My Day by Eleanor Roosevelt

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WASHINGTON, Wednesday—Last night we held the judicial reception. It had been snowing and raining most of the day, and that always means the attendance is cut down.

The Justices of the Supreme Court always head the line on this occasion and the Chief Justice always impresses me as looking the part so satisfactorily. He has great dignity, and I always get a sense of pleasure whenever I see Mrs. Hughes. I have never known her very well but I have known her now for a great many years. I think the saying that as we grow older we all of us have exactly the beauty we deserve, applies admirably to her. As Mrs. Hughes has grown older, her beauty has increased and her expression is very lovely.

Gray skies and no real temptation to be out on the bridal path this morning, which was fortunate, for I could not have found the time.

Mr. and Mrs. Albert Cotsworth, Jr., and their daughter breakfasted with me. After breakfast I bade goodbye to our other guests who had been with us overnight, Mr. and Mrs. Bruce Gould and Mr. and Mrs. Fulton Oursler.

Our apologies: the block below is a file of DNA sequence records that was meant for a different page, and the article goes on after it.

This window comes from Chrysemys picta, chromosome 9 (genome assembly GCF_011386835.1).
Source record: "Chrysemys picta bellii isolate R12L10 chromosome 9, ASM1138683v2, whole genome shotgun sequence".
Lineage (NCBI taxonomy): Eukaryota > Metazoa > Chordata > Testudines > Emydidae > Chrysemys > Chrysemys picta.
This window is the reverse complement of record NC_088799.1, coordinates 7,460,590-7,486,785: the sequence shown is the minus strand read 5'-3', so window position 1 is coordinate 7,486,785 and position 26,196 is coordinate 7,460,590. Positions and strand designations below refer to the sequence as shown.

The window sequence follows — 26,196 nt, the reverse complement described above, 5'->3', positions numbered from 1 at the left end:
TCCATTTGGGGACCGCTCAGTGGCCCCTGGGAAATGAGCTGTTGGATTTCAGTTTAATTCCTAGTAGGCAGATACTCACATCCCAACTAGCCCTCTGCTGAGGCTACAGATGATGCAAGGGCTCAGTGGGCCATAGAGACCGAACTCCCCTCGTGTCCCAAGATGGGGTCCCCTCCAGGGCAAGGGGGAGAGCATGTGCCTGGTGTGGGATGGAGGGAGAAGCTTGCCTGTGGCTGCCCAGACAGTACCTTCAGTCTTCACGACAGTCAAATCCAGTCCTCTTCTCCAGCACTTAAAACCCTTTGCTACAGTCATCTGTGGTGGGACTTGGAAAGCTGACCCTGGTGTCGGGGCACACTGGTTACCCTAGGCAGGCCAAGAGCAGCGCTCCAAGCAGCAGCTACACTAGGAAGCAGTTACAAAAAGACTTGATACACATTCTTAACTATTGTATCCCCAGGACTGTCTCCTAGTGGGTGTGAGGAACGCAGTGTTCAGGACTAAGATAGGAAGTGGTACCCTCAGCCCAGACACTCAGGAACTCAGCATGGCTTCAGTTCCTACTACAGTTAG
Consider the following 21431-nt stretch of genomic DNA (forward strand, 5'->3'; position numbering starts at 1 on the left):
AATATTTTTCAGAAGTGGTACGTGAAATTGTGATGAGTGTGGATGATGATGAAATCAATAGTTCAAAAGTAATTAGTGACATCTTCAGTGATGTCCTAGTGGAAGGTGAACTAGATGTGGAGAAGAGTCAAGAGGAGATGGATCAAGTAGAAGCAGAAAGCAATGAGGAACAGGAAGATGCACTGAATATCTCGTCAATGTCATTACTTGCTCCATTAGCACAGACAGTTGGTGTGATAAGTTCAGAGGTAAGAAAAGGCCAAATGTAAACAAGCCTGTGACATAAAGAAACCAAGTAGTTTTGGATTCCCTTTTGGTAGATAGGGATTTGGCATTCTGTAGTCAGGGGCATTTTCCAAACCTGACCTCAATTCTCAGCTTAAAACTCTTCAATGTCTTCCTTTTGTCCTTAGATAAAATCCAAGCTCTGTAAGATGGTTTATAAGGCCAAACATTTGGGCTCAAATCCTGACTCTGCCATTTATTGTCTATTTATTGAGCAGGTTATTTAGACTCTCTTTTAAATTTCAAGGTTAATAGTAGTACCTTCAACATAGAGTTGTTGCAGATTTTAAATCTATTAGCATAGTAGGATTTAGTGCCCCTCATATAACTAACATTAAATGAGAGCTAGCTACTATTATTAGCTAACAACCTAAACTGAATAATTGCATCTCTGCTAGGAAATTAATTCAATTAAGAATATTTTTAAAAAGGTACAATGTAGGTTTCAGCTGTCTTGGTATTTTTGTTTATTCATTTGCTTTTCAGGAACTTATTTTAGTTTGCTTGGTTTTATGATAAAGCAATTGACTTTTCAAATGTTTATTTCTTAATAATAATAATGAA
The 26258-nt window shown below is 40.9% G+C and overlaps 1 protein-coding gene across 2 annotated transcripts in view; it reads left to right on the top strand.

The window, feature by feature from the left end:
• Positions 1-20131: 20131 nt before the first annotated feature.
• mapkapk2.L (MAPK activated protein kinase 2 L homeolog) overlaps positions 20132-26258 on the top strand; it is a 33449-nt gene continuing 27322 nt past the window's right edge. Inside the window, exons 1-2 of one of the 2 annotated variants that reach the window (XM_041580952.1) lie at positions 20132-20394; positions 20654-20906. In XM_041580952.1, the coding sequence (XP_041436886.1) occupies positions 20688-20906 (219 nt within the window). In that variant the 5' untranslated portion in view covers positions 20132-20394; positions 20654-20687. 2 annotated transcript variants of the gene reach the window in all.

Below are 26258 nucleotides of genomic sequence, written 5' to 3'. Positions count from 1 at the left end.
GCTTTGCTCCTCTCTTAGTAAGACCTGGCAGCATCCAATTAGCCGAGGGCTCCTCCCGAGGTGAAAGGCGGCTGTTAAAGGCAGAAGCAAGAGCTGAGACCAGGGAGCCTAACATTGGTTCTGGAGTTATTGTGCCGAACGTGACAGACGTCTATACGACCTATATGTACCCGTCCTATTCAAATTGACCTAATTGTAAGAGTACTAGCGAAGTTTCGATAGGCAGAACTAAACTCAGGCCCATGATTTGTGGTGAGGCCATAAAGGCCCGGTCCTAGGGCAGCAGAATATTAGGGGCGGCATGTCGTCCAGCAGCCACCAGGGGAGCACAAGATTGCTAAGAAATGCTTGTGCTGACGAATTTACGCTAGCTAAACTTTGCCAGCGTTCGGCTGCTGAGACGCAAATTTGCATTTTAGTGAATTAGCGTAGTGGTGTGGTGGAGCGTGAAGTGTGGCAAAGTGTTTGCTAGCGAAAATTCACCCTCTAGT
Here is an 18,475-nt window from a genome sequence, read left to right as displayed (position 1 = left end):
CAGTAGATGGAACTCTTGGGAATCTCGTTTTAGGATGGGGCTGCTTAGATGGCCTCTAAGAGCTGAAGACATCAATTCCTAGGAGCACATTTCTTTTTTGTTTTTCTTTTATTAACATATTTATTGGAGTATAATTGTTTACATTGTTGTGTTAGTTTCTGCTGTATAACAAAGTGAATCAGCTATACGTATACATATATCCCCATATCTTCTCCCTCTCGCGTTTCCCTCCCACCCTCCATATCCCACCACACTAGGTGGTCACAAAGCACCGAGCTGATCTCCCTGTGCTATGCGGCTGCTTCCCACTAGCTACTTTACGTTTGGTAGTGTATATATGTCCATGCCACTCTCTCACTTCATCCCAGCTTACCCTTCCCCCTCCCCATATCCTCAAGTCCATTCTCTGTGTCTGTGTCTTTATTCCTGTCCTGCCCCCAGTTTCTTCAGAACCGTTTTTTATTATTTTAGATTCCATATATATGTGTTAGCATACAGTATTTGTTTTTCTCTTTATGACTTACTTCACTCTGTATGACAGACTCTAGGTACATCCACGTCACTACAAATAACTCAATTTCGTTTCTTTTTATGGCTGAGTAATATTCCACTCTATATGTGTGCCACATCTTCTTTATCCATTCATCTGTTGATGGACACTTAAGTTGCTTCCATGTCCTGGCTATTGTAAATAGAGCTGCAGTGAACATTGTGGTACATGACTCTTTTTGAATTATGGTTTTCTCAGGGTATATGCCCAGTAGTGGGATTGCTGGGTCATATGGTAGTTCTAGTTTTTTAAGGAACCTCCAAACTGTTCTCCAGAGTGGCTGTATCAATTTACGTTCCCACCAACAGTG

A memorial service was held at 10:30 this morning for Mr. Allie S. Freed, who died yesterday at the Emergency Hospital here. He has done a great deal to help us with the homesteads at Arthurdale and with the problems arising in other similar groups. His main interest was in housing.

In the Buckingham Project outside of Washington, he has demonstrated what can be done in the way of housing for those with incomes of $2500 a year and over, by cooperation between private capital and the government. His loss will be felt by many people who have appreciated the work he has done. I am sure his wife and children will receive many expressions of sympathy that will show the gratitude and appreciation of people who have been benefited by Mr. Freed's interest.

I want to tell you today of a protest which has come to me from an association of architects who feel that architects were unjustly criticized when I made the suggestion that the advice of a woman would be valuable in every architect's office. I did not mean what I said as a criticism of the profession. However, I believe a woman's advice would be useful in planning the interior layout of a room because it naturally affects both the exterior and interior arrangements of doors, electric outlets, etc.

I have always supposed that the woman who had some interest in a special house was expected to provide this advice, but in the case of building on a large scale, individual women cannot be consulted, so it seems to me there is a field for the employment of trained women in architect's offices.

I evidently did not express myself with sufficient clarity and I am glad to have an opportunity to explain my idea in greater detail.

E. R.
TMs, AERP, FDRL